Weird Science Volume 1 (graphic novel review).

I pulled a copy of ‘Weird Science Volume 1’ simply because as much as I’ve read about EC Comics material, other than the odd story here and there, I’ve never actually read an entire comic and this one, containing 6 issues, neatly fits our remit. The reason it went from # 12-15 and then # 5-6 was because the American postal system said they couldn’t continue the numbering system of the previous ‘Saddle Romances’.

Objectively, publisher Bill Gaines was probably trying to save money than ask and wait for lower postal costs on a new comic.

Interestingly, not all the credits are known for the 36 stories, some are text stories for regulations at the time to get a tax concession, and the colours have been digitally redone but still based off Marie Severin’s colouring. Considering there is digital software that can clear up original colours from yellowed aged paper, I did think this might not have been necessary. However, when you consider Dark Horse are releasing all the EC Comics output there was probably a need to be consistent with the masters from a previous reprint. Many of them are written and drawn by Al Felstein but Harvey Kurtzman and Wallace Wood are in there as well.

There’s a lot of content here. Two of the stories hit on Roswell and Orson Wells’ ‘War Of The Worlds’ radio broadcast with a twist. Many of them are cautionary tales and I didn’t think I was hitting on any based on fictional equivalents at the time.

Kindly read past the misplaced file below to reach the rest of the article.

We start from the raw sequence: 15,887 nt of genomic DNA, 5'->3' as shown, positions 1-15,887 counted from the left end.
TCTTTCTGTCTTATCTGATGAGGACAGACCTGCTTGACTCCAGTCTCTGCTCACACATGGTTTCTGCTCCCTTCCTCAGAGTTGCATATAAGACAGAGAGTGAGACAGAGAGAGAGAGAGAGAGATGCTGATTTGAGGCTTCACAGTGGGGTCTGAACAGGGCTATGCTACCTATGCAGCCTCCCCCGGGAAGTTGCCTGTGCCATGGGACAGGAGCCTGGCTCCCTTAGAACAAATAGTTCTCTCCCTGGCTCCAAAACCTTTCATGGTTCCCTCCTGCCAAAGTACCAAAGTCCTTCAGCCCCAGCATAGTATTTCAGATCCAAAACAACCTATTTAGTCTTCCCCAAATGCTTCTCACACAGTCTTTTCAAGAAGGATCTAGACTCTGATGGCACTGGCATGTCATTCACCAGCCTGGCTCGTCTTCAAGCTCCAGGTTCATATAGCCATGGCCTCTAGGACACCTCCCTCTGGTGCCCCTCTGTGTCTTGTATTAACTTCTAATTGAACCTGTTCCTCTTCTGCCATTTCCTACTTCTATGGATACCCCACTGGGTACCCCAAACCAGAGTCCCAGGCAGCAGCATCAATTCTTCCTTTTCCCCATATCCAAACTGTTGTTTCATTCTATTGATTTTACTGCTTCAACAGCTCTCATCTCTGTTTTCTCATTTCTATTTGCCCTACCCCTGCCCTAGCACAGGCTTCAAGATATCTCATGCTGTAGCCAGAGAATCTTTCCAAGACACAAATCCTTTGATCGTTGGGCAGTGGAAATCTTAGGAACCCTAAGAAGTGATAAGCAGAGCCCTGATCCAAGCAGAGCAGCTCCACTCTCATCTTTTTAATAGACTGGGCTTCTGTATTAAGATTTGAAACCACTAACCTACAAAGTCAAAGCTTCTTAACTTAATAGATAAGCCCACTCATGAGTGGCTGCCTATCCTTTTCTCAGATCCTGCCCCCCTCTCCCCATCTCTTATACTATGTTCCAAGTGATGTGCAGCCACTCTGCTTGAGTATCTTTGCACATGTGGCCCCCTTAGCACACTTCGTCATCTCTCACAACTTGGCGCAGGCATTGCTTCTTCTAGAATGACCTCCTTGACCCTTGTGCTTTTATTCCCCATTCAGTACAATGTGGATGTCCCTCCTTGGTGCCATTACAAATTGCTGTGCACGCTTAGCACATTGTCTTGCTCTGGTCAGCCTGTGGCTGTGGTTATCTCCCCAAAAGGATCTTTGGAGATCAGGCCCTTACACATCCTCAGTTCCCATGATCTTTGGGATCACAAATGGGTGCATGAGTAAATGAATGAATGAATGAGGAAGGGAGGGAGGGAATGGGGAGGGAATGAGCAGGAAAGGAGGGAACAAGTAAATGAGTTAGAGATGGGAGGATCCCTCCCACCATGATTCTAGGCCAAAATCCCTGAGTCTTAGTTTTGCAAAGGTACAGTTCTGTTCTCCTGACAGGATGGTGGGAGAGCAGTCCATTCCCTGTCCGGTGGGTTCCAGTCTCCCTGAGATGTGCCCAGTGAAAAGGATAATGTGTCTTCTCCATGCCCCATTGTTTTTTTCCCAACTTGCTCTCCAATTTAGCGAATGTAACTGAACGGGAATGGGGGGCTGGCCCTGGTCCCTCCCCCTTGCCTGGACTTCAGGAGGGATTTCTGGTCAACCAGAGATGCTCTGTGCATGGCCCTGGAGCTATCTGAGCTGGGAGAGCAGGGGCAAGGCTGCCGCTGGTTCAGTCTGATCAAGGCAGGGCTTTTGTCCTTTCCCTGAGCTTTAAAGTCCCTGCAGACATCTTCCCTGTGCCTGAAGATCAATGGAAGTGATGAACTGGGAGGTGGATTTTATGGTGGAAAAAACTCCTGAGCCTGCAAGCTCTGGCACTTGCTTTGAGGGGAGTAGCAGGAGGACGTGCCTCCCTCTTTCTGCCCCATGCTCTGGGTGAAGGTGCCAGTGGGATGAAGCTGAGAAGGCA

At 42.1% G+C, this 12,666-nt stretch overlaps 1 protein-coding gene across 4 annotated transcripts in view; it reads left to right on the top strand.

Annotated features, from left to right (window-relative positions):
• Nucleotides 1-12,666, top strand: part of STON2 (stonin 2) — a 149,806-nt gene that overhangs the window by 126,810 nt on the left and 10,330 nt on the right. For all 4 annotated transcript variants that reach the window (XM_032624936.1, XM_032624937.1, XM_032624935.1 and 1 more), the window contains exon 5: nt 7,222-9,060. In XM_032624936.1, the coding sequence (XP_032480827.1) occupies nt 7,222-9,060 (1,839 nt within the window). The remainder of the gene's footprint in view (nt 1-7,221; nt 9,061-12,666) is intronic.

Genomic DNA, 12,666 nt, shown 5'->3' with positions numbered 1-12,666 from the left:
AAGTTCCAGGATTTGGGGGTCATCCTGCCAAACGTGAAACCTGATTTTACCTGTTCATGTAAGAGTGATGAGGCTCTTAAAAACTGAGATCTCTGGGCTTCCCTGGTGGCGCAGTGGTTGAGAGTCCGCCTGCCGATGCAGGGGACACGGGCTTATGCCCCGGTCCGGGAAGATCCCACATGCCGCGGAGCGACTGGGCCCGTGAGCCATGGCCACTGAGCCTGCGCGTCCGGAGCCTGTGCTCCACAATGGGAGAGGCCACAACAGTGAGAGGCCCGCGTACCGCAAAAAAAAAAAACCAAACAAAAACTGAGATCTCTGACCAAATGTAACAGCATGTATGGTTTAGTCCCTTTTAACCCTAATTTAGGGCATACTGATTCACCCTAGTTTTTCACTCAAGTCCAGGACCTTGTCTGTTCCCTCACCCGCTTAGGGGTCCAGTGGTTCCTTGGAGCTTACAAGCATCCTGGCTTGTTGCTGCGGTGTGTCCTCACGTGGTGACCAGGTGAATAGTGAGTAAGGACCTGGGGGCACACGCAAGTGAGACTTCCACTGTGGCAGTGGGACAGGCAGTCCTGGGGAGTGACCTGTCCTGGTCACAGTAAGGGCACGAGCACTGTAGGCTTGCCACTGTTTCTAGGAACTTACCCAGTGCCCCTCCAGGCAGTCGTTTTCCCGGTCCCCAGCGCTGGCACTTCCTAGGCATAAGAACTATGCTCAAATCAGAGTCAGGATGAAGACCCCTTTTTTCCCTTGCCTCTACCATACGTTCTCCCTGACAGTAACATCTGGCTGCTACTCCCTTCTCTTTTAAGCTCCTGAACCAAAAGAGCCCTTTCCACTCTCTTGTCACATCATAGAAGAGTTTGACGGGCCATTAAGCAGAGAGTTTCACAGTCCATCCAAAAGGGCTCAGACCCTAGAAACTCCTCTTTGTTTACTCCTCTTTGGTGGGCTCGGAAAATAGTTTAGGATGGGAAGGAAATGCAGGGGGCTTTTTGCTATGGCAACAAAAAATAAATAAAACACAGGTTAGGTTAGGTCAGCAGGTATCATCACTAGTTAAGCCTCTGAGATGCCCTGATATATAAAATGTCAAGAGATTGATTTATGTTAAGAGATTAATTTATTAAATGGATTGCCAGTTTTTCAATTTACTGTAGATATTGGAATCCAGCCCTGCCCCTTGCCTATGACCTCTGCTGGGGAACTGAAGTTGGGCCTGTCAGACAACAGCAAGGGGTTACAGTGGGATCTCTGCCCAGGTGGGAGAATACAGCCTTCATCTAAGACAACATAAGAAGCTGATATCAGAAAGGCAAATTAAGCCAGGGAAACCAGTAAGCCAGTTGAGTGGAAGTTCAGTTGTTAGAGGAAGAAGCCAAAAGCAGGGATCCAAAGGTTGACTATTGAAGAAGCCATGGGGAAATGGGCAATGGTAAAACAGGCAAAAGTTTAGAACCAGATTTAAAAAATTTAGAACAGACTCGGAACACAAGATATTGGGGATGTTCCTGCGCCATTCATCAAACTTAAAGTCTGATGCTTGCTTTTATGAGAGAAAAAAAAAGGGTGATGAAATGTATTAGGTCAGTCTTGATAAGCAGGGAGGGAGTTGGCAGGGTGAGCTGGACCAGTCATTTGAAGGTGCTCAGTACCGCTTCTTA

Picking out favourites was a lot harder. It wasn’t until the last issue that two struck me. ‘Spawn Of Venus’ by Al Feldstein refers to the different temperatures between the two zones on Venus as the twilight zone. I checked the release date of 1951 so it pre-dates Rod Serling’s show by 8 years. The funniest one, ‘Man And Superman!’ by Harvey Kurtzman hits all the right buttons where a scientist’s cousin uses a mass transformer to improve his muscles even further.

Don’t think all the stories are 8 pages long. The first couple issues were and then varied to how many pages were needed to tell the story. It was certainly an experience and really worth a look at 1950s SF.

GF Willmetts

September 2022

(pub: Dark Horse, 2022. 213 page graphic novel softcover. Price: I pulled my copy for  (UK). ISBN: 978-1-50672-118-7)

check out website: www.darkhorse.com 


Geoff Willmetts has been editor at SFCrowsnest for some 21 plus years now, showing a versatility and knowledge in not only Science Fiction, but also the sciences and arts, all of which has been displayed here through editorials, reviews, articles and stories. With the latter, he has been running a short story series under the title of ‘Psi-Kicks’ If you want to contribute to SFCrowsnest, read the guidelines and show him what you can do. If it isn’t usable, he spends as much time telling you what the problems is as he would with material he accepts. This is largely how he got called an Uncle, as in Dutch Uncle. He’s not actually Dutch but hails from the west country in the UK.

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